The Hedonist Ideal
Slavoj Žižek is a Slovenian philosopher and cultural critic. He is a professor at the European Graduate School, International Director of the Birkbeck Institute for the Humanities, Birkbeck College, University of London, and a senior researcher at the Institute of Sociology, University of Ljubljana, Slovenia. His books include Living in the End Times, First as Tragedy, Then as Farce, In Defense of Lost Causes, four volumes of the Essential Žižek, and Event: A Philosophical Journey Through a Concept.\r\n
Žižek received his Ph.D. in Philosophy in Ljubljana studying Psychoanalysis. He has been called the "Elvis of philosophy" and an "academic rock star." His work calls for a return to the Cartesian subject and the German Ideology, in particular the works of Georg Wilhelm Friedrich Hegel, Immanuel Kant and Friedrich Wilhelm Joseph Schelling. Slavoj Žižek's work draws on the works of Jacques Lacan, moving his theory towards modern political and philosophical issues, finding the potential for liberatory politics within his work. But in all his turns to these thinkers and strands of thought, he hopes to call forth new potentials in thinking and self-reflexivity. He also calls for a return to the spirit of the revolutionary potential of Lenin and Karl Marx.\r\n
Slavoj Zizek: I totally reject the simplistic idea proposed mostly by conservative critics but also by some hedonist liberals that we live in the hedonist era where basically you can enjoy in whatever way you want. Yes, but, at the same time, this enjoyment is strictly regulated, controlled, deprived of its, let’s call it passionate excess, like sex . . . yes, but safe sex.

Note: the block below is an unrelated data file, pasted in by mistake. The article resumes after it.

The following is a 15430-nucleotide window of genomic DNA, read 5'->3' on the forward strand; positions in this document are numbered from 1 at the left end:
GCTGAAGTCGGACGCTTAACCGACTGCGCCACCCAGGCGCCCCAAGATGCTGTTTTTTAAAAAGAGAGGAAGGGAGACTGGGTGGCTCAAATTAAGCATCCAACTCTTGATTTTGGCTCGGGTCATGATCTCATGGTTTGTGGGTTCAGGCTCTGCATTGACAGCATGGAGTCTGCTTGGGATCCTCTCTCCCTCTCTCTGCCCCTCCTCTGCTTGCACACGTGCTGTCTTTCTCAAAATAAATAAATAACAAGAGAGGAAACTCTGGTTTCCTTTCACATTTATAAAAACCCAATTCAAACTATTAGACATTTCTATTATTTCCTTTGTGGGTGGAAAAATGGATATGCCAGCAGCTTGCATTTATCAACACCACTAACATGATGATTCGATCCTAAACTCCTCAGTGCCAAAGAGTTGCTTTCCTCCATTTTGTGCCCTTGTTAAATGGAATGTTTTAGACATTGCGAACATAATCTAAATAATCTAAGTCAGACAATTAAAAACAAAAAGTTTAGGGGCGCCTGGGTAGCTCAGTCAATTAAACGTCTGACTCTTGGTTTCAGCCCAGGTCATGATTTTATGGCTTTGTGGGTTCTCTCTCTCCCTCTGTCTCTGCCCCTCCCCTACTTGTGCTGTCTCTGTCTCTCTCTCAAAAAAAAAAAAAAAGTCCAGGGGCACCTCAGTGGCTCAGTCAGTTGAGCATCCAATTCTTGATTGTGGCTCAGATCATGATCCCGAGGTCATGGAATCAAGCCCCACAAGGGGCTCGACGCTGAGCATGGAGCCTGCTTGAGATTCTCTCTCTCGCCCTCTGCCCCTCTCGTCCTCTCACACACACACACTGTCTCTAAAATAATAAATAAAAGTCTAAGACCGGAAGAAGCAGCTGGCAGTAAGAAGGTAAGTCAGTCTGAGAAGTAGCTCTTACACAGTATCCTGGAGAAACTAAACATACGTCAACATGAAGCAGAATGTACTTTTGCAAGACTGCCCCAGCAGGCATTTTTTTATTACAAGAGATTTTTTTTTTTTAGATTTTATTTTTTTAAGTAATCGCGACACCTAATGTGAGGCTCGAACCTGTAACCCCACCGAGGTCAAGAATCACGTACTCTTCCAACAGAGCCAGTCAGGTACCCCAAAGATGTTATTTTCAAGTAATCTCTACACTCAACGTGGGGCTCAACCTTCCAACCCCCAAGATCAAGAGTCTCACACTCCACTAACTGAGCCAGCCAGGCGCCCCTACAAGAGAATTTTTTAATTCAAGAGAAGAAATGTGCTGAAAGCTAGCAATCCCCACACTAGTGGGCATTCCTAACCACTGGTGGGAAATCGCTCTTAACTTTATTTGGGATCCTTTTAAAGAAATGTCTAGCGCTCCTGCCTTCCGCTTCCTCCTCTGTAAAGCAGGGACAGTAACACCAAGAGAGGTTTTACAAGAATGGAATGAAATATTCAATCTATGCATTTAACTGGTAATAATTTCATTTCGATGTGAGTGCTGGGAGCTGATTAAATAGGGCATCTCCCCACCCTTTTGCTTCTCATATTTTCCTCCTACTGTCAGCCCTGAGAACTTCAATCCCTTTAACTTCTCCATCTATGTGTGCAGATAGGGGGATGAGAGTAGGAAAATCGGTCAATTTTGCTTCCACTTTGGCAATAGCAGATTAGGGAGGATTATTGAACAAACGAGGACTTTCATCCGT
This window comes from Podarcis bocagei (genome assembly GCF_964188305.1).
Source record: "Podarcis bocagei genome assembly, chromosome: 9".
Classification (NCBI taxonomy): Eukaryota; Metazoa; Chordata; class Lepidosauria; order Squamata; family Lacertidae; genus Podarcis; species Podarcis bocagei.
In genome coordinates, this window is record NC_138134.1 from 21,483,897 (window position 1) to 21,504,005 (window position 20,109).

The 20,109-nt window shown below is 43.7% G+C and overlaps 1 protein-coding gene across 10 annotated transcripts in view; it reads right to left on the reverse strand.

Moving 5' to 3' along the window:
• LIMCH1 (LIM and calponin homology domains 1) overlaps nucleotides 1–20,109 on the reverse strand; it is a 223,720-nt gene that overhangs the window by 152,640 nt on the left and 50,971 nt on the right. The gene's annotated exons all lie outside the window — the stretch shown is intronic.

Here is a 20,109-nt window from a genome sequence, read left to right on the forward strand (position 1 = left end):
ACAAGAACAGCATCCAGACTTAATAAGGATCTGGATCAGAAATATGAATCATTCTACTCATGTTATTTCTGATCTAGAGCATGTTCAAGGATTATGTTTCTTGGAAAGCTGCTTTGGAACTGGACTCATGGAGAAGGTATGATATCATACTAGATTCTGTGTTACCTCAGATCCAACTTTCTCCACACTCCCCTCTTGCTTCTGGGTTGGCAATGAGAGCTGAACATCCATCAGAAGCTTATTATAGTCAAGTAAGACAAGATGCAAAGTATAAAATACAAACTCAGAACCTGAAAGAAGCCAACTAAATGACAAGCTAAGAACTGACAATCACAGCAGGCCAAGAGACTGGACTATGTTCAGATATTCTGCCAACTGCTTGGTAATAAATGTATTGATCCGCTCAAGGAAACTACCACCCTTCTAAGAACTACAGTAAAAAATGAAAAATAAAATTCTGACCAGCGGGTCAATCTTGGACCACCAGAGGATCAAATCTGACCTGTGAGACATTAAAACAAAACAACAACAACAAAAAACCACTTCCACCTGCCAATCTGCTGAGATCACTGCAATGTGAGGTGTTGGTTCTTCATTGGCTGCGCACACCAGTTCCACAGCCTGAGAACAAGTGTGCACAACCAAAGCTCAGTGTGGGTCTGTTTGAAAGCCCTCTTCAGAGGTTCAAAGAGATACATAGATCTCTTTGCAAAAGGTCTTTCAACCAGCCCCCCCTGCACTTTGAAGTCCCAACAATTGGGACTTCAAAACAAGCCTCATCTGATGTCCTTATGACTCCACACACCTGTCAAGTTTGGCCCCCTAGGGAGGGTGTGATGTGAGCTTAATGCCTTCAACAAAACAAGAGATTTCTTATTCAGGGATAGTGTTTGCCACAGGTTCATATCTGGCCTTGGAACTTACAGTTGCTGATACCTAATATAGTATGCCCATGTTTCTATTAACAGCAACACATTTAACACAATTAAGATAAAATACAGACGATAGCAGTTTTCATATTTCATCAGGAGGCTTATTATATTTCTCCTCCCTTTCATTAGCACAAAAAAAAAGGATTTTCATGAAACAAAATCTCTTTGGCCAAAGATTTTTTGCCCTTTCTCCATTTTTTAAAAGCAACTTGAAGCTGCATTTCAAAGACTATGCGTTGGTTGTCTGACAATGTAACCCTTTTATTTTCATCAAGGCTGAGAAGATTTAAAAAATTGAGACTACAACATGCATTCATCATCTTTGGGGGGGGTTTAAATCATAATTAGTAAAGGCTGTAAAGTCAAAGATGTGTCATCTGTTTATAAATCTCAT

What is the model of today’s hedonism? A couple of days ago flying here, I read some airline journal that you get, and it had a long text praising sex but in a way which was totally depressive. It said, “Make love as often as you can because it’s good for your blood circulation. It strengthens your heart.” Then it had even an obscene theory how if you kiss a lot, especially French kisses, it’s good to strengthen your jaws, your mouth, and so on. This is a terrifying vision.
The only true hedonists, I think, are today, two kinds: drug users and cigarette smokers. And you see how under total pressure they are. (To avoid the misunderstanding, I don't smoke. I say screw the companies, tobacco companies.) But nonetheless, there is something deeply symptomatic in our horror at the chain smoker, as if what bothers us is his/her enjoyment, as if you see there is a guy who has a singular passion and he’s ready to risk everything he has for pursuing that passion.
I find this rather nice, if you ask me.
Interviewed by Megan Erickson
Don't have sex just because it's good for you, says Slavoj Žižek.
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